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June 17, 2024
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The A320neo has been a very popular aircraft program.  Airbus has won 3,626 A320neo orders (over 5,000 neo models ordered) for the program since it was first offered.  How has the aircraft been doing in US service so far?  We looked at data on the US fleet.

Here is what we know about the number of flight hours of the nine US-based A320neos flying through January 25th 2017.

If you wanted to see one the best place is Denver, where (among the top 20 origin cities) 21% of all A320neo flights start.  The order and percentages are similar for destinations.

We did some calculations to see what aircraft performance looks like.

The results, so far, look basically even by airline and engine type.   The aircraft are flying about nine hours per day.  Typical flights are two hours and twenty minutes’ duration.  The fleet does about four flights per day.  Based on over 2,200 flights we think these data points are reliable guides.  The US-based A320neo fleet is doing its job.

author avatar
Addison Schonland
Co-Founder AirInsight. My previous life includes stints at Shell South Africa, CIC Research, and PA Consulting. Got bitten by the aviation bug and ended up an Avgeek. Then the data bug got me, making me a curious Avgeek seeking data-driven logic. Also, I appreciate conversations with smart people from whom I learn so much. Summary: I am very fortunate to work with and converse with great people.

2 thoughts on “A320neo – US experience through January 25, 2017

  1. Let’s try to compute a reasonable duration of the average a321 turn-around time. Curfewed time is seven hours from 23h:00 thru 06h:00 in the morning next day, so active time per each 24h is 17h. Reasonable schedule slack is two hours or you end up running to catch up with your schedule. The production equation therefore goes :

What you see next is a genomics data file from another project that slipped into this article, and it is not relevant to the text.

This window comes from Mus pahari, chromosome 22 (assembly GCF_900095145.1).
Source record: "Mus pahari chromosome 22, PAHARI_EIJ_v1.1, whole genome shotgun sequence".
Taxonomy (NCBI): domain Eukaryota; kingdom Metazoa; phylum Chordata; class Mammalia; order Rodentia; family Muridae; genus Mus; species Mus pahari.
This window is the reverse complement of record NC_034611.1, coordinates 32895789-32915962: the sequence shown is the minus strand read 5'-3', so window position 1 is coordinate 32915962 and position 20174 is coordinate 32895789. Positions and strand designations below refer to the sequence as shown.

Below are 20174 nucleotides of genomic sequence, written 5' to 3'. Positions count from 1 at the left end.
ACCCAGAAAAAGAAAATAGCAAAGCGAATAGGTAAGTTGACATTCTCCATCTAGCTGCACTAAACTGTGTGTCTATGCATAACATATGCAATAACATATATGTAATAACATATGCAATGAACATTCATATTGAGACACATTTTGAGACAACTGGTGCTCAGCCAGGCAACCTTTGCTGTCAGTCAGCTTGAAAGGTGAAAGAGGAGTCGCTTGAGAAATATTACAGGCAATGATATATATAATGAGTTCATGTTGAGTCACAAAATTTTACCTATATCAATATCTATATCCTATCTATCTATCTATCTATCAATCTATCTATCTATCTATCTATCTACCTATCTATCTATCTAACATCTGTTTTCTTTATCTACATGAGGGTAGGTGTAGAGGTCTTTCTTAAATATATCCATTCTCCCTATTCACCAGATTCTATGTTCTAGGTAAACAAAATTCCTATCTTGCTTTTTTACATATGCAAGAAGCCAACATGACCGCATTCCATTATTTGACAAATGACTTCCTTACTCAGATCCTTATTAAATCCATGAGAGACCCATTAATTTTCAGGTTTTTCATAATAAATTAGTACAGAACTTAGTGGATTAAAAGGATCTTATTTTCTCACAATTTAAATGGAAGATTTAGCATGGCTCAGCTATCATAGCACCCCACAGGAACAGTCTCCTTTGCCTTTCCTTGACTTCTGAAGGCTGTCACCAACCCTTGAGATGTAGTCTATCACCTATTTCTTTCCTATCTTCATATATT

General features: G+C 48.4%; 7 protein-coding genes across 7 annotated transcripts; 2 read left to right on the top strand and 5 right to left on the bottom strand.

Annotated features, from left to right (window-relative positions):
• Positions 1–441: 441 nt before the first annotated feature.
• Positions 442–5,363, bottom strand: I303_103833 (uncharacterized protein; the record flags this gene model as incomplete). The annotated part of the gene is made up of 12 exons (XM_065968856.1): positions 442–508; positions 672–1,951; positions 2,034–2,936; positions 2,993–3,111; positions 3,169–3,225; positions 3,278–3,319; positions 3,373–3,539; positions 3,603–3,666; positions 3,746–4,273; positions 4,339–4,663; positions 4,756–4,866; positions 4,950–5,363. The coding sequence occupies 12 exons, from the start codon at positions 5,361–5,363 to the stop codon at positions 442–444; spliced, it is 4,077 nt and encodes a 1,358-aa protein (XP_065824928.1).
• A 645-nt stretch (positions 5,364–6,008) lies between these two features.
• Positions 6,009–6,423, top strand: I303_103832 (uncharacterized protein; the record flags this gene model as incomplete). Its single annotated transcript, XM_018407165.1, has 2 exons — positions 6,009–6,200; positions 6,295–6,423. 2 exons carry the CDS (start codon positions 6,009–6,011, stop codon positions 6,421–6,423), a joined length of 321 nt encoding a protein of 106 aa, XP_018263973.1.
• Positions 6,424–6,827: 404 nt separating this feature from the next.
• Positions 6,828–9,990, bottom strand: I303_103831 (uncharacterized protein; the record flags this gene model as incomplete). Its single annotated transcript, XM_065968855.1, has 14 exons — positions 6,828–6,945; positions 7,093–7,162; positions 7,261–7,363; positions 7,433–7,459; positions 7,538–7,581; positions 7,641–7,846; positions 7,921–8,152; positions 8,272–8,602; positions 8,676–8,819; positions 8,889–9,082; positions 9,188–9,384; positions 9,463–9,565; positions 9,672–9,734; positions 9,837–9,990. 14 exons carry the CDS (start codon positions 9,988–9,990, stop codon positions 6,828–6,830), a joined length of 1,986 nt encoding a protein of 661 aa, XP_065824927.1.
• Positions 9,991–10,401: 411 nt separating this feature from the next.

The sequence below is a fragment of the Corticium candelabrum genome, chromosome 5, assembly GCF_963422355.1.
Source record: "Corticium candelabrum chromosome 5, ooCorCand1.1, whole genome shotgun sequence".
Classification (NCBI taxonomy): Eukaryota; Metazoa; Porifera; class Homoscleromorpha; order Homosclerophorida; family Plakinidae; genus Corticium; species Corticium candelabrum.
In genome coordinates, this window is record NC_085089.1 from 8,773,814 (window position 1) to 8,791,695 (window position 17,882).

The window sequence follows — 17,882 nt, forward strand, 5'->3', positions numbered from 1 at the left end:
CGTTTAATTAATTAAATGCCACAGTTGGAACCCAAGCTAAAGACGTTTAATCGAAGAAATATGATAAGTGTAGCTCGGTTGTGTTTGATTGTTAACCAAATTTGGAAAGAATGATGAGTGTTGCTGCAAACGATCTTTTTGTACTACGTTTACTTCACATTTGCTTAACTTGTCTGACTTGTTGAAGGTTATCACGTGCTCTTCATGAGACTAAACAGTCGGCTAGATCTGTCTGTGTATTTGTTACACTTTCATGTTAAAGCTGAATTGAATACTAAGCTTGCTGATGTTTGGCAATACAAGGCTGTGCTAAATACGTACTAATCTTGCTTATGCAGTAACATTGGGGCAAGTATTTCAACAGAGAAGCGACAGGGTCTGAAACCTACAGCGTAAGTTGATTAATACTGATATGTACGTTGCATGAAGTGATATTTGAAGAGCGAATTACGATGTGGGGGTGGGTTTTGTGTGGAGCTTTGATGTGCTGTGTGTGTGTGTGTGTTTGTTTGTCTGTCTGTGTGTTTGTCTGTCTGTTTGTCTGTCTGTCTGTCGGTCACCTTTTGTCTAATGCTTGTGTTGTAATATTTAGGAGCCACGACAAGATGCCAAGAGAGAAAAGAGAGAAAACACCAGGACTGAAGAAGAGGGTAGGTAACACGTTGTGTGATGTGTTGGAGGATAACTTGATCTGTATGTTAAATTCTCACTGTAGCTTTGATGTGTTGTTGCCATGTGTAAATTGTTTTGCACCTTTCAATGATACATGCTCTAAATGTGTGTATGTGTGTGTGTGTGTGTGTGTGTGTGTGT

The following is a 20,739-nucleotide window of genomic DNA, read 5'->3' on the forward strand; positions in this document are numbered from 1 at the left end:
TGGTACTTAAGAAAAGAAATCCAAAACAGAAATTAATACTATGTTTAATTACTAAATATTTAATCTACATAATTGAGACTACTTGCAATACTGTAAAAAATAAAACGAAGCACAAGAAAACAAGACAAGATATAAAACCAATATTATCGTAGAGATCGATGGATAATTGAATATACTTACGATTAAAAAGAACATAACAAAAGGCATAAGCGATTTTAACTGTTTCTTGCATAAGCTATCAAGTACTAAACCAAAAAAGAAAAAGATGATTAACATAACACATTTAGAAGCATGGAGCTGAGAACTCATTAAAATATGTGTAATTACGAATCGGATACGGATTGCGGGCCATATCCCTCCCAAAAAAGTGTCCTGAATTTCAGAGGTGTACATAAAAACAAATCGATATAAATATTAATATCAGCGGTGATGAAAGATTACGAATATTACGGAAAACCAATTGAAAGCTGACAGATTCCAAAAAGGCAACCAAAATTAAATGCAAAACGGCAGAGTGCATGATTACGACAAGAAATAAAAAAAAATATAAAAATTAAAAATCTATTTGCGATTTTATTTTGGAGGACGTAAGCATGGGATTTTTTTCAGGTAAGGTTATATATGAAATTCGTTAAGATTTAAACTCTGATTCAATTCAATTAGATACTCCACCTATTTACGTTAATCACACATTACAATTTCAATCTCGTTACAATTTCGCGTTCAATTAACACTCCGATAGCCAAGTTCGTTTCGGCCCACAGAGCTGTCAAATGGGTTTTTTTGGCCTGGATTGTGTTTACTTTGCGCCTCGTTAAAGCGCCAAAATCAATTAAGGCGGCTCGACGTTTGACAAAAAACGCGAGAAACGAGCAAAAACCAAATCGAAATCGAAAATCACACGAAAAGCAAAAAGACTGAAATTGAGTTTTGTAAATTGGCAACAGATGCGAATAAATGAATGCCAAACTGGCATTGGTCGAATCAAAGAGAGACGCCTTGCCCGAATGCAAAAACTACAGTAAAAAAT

n x FT + (n-1) x TAT = 24h – curfew – slack = 24 – 7 – 2 = 15h = 900′
    From Addison’s table above we read n = 3.8 flights per 24h, with flight time FT = 140′, so we get

    900′ = 3.8 x 140′ + (3.8 – 1) x TAT which gives us TAT = 131.4 minutes. If we round off n to 4 completed flights/24h we get

    TAT = [900 – 4 x 140]/3 = 113 minutes = one hour and fifty-three minutes !! Conclusion :

    FT or flight time is the time from push-back to parking brakes on/fasten seat-belts sign off, so airport TAXI-time is accounted for in Flight Time. Therefore TAT accounts for gate operations from parking brakes on/fasten seat-belts sign off for the arriving flight till push-back for the next departing flight. Obviously, TAT is the planning gate slot time for schedule purposes. The value we have computed is for a mix of A320 and A321, but probably mostly A321, oder.

    Amazingly, US airlines plan their schedules based on gate sot turn-around times of 113 minutes (on top of two full hours of schedule slack. To my own appraisal, this amounts to an incredibly low daily productivity. It unveils the truth behind SINGLE-AISLED TURN-AROUND CLUMSINESS ?! Because “normally” we should have

    900 = n x 140′ + (n – 1) x 50′ —-> n = 5 —-> five flights per each period of 24 hours ?

  2. From my previous little maths exercise we have established that “NO, Ernie, those A320 NEO Series are definitely NOT doing their job !” … So where’s the Cat-in-the-Sack ? Wherein goes “engine start-up times” ? We all know that US’ busier airports are severely plagued by excessive apron taxi times … we have assumed they went into ‘flight time’ because 140 minutes flight time could be slightly blown up, oder ? Gate slot turn-around times of one hour fifty + minutes, for heavens’ sake what a catastrophe ! SWA, RYR, EZY, NAX and the likes must be hilarious !

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